U.S. Pat. No. 3,900,211 to Russell et al., issued Aug. 19, 1975, discloses selecting an appropriate material for the component used to release a poppet to initiate inflation. Generally, a poppet is positioned in a discharge conduit connected to a source of pressurized fluid to initially prohibit flow therefrom. A support tube assists in maintaining the poppet in this closed position and also separates the poppet from a pyrotechnic charge. Upon receiving a signal that inflation is required, the pyrotechnic charge is activated to disintegrate the supporting structure. The pressure exerted on the face of the poppet by the stored fluid thereafter moves the poppet to expose a discharge outlet to initiate the flow. Due to the positioning of the support tube between the poppet and the pyrotechnic charge and the travel of the poppet toward the charge after the activation thereof, the disclosure indicates that there is no expulsion of support tube or pyrotechnic residue in the fluid stream.
In recognition that fragments or other foreign materials generated upon activation of the inflator may enter into the flow and adversely affect the overall performance of the inflatable safety system, such as by restricting the flow rate through blocking passageways to the confinement or by damaging the confinement when propelled against the interior surfaces thereof, filtering-type devices were incorporated to remove these fragments and other foreign materials. U.S. Pat. Nos. 3,618,980 to Leising et al., issued Nov. 9, 1971; U.S. Pat. No. 3,822,895 to Ochiai, issued Jul. 9, 1974; and U.S. Pat. No. 4,114,924 to Kasagi et al., issued Sep. 19, 1978, are representative of these efforts. Leising et al. discloses in one embodiment the positioning of a vane structure between a propellant chamber and an inflatable bag. When a collision is sensed and the propellant within the propellant chamber is ignited, the by-products thereof flow through the vane structure. Heavier particles are thrust outwardly by the vanes and are directed to a trap where they are retained until converted into a gas or until the bag is inflated. However, the gases generated by the burning of the propellant flow to the confinement. In another embodiment, a screen structure is used to prevent molten liquid masses of propellant from entering into the inflatable bag while allowing gases to pass through alternate passageways.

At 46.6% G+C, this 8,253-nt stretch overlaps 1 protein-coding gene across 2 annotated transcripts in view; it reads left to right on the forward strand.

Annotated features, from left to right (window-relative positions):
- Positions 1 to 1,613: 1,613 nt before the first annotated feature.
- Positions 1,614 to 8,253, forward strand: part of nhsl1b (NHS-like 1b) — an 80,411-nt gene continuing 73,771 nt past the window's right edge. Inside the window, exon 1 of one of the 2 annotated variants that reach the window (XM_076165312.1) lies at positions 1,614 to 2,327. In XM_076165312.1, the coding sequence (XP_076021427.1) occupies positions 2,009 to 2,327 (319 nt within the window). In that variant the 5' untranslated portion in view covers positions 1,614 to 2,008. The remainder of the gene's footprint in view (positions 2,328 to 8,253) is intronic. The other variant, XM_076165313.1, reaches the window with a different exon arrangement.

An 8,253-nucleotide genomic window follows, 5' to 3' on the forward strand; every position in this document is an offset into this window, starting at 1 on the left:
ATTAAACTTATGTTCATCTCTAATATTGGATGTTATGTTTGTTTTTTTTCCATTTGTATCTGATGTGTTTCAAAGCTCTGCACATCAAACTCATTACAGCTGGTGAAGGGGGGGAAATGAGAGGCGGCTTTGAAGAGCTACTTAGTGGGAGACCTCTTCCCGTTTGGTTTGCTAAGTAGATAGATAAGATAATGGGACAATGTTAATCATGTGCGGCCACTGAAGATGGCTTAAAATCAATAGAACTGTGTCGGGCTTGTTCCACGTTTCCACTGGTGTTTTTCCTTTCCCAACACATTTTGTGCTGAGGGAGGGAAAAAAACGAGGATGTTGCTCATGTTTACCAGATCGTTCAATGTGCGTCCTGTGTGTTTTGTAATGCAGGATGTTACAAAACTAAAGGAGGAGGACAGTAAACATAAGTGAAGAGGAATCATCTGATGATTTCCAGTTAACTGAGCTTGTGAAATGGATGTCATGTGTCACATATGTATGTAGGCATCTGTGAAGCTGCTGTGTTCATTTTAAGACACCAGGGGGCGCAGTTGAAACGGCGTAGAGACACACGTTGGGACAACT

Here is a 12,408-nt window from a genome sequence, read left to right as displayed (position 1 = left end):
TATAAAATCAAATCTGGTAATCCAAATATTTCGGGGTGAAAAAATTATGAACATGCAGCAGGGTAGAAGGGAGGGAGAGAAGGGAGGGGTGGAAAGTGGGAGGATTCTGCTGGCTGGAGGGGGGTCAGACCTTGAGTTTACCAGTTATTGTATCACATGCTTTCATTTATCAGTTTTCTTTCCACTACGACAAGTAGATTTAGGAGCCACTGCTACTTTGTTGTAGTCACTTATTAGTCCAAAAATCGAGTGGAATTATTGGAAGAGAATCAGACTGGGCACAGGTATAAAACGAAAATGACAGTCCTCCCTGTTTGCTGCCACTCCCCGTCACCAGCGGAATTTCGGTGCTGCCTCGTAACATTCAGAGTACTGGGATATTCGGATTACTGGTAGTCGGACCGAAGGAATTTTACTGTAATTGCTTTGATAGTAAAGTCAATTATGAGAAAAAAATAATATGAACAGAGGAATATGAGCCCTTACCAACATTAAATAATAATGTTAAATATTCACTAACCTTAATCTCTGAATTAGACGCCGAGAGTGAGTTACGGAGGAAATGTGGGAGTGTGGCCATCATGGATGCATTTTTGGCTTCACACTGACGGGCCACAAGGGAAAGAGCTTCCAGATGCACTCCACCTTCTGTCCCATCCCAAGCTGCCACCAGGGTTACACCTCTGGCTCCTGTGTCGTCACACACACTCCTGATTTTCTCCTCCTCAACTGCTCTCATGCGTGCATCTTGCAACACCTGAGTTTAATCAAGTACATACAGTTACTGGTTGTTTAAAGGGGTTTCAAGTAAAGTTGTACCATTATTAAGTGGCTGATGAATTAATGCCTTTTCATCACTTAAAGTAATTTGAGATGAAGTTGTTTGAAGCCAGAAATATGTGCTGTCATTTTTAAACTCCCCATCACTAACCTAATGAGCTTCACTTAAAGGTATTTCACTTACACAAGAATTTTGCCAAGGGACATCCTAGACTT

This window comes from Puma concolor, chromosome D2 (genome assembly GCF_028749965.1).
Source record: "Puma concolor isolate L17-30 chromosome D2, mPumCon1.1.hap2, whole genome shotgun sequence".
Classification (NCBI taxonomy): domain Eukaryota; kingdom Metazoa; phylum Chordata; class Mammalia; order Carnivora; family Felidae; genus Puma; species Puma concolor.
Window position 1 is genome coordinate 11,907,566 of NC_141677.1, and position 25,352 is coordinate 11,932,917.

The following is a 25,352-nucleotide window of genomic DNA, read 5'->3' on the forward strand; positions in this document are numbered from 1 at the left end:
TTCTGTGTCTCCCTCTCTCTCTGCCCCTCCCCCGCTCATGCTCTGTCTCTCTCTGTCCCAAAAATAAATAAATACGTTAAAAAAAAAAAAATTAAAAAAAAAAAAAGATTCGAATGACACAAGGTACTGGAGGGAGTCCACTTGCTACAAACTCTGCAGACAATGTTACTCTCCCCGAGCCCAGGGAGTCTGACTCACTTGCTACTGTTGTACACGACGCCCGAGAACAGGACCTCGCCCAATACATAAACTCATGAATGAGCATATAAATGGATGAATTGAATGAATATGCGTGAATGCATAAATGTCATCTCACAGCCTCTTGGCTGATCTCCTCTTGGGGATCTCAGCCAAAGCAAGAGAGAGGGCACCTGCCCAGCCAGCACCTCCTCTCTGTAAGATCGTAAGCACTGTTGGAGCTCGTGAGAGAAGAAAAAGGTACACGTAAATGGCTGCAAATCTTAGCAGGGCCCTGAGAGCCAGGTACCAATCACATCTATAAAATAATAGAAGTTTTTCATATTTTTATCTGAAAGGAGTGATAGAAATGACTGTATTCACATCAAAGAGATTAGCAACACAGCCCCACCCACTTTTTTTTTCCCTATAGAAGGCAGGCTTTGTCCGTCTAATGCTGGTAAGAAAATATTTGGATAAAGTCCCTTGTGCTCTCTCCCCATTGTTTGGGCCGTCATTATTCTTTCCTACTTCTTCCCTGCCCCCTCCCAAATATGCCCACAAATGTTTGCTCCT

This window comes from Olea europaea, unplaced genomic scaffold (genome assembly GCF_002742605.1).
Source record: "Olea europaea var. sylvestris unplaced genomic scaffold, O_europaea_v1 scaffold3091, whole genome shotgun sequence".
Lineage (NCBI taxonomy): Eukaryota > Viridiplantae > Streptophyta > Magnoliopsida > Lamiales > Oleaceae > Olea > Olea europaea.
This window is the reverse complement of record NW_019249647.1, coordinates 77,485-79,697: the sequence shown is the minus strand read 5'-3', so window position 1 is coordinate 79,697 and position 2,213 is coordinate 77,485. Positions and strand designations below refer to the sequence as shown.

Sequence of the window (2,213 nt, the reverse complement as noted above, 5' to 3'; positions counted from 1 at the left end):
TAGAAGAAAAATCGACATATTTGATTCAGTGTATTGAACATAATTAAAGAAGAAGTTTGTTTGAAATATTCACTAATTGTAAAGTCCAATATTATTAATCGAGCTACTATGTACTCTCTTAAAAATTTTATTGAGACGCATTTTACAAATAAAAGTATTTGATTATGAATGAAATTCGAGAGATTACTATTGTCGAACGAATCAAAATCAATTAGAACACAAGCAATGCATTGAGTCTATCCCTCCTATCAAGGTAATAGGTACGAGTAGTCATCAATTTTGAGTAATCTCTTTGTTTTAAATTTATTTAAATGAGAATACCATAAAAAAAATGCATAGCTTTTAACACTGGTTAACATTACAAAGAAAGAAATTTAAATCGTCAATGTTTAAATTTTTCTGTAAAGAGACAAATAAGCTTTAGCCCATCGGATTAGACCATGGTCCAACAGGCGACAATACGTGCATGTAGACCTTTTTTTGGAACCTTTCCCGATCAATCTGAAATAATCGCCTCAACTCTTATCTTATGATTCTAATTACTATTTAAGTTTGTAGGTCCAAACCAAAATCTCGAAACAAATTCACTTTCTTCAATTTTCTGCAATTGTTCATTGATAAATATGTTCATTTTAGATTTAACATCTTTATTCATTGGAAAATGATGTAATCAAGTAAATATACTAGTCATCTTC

Ochiai discloses a filtering apparatus positioned in the discharge area of a receptacle containing a source of an inflating gas. A cup-shaped barrier, having a convex side which faces the stored gas and a concave side which contains a rupture inducing means, initially contains the gas within the receptacle. When the cup-shaped barrier is ruptured, gas flows through the filter and to the gas bag. However, the broken pieces of the cup-shaped barrier are prevented from entering the gas bag by the filter.
Kasagi et al. discloses positioning a collecting chamber between an inflator and an inflatable safety bag to collect fragments or pieces generated by the removal of the initial isolating structure between the inflator and the inflatable bag. More particularly, the collecting chamber is positioned near a bent portion (illustrated as a 90° bend) of the conduit connecting the inflator and bag in substantial alignment with the conduit prior to making the bend. Consequently, as the gas and any fragments generated by removal of the isolating barrier approach the collecting chamber, the inertial forces possessed by the heavier fragments direct them to continue into the aligned collecting chamber where they are trapped while the gases flow around the bend in the conduit and are directed to the inflatable bag. Various other embodiments address structural modifications of the collecting chamber and/or the conduit, as well as the positioning of certain collecting materials within the collecting chamber.